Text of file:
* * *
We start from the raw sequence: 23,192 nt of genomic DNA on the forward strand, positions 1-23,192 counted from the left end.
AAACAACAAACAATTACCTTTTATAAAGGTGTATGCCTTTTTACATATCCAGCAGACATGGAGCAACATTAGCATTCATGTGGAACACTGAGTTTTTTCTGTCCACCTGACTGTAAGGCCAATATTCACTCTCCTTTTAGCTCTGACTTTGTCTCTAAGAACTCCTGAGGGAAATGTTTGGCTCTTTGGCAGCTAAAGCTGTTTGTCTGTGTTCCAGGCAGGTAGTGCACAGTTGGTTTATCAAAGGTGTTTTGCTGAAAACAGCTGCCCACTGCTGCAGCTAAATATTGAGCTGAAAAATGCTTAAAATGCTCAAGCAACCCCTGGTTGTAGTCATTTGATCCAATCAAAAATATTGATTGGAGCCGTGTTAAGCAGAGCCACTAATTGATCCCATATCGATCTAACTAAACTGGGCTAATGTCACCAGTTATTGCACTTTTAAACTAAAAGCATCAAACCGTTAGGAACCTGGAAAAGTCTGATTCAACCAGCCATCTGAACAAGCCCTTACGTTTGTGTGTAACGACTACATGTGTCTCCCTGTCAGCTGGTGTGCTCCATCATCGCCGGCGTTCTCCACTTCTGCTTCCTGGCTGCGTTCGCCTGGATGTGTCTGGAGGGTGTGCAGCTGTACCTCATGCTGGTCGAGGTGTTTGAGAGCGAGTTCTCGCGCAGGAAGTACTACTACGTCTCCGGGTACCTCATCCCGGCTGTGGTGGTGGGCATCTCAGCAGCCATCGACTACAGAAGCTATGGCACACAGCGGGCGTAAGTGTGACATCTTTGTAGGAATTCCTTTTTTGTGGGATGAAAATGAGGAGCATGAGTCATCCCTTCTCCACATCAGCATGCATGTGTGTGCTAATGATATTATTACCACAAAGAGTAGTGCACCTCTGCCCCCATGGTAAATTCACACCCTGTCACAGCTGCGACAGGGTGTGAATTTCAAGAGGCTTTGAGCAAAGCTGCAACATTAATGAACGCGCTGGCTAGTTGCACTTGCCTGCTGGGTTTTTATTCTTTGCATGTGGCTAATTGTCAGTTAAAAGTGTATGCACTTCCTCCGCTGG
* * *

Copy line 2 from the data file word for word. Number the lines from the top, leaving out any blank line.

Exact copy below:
AAACAACAAACAATTACCTTTTATAAAGGTGTATGCCTTTTTACATATCCAGCAGACATGGAGCAACATTAGCATTCATGTGGAACACTGAGTTTTTTCTGTCCACCTGACTGTAAGGCCAATATTCACTCTCCTTTTAGCTCTGACTTTGTCTCTAAGAACTCCTGAGGGAAATGTTTGGCTCTTTGGCAGCTAAAGCTGTTTGTCTGTGTTCCAGGCAGGTAGTGCACAGTTGGTTTATCAAAGGTGTTTTGCTGAAAACAGCTGCCCACTGCTGCAGCTAAATATTGAGCTGAAAAATGCTTAAAATGCTCAAGCAACCCCTGGTTGTAGTCATTTGATCCAATCAAAAATATTGATTGGAGCCGTGTTAAGCAGAGCCACTAATTGATCCCATATCGATCTAACTAAACTGGGCTAATGTCACCAGTTATTGCACTTTTAAACTAAAAGCATCAAACCGTTAGGAACCTGGAAAAGTCTGATTCAACCAGCCATCTGAACAAGCCCTTACGTTTGTGTGTAACGACTACATGTGTCTCCCTGTCAGCTGGTGTGCTCCATCATCGCCGGCGTTCTCCACTTCTGCTTCCTGGCTGCGTTCGCCTGGATGTGTCTGGAGGGTGTGCAGCTGTACCTCATGCTGGTCGAGGTGTTTGAGAGCGAGTTCTCGCGCAGGAAGTACTACTACGTCTCCGGGTACCTCATCCCGGCTGTGGTGGTGGGCATCTCAGCAGCCATCGACTACAGAAGCTATGGCACACAGCGGGCGTAAGTGTGACATCTTTGTAGGAATTCCTTTTTTGTGGGATGAAAATGAGGAGCATGAGTCATCCCTTCTCCACATCAGCATGCATGTGTGTGCTAATGATATTATTACCACAAAGAGTAGTGCACCTCTGCCCCCATGGTAAATTCACACCCTGTCACAGCTGCGACAGGGTGTGAATTTCAAGAGGCTTTGAGCAAAGCTGCAACATTAATGAACGCGCTGGCTAGTTGCACTTGCCTGCTGGGTTTTTATTCTTTGCATGTGGCTAATTGTCAGTTAAAAGTGTATGCACTTCCTCCGCTGG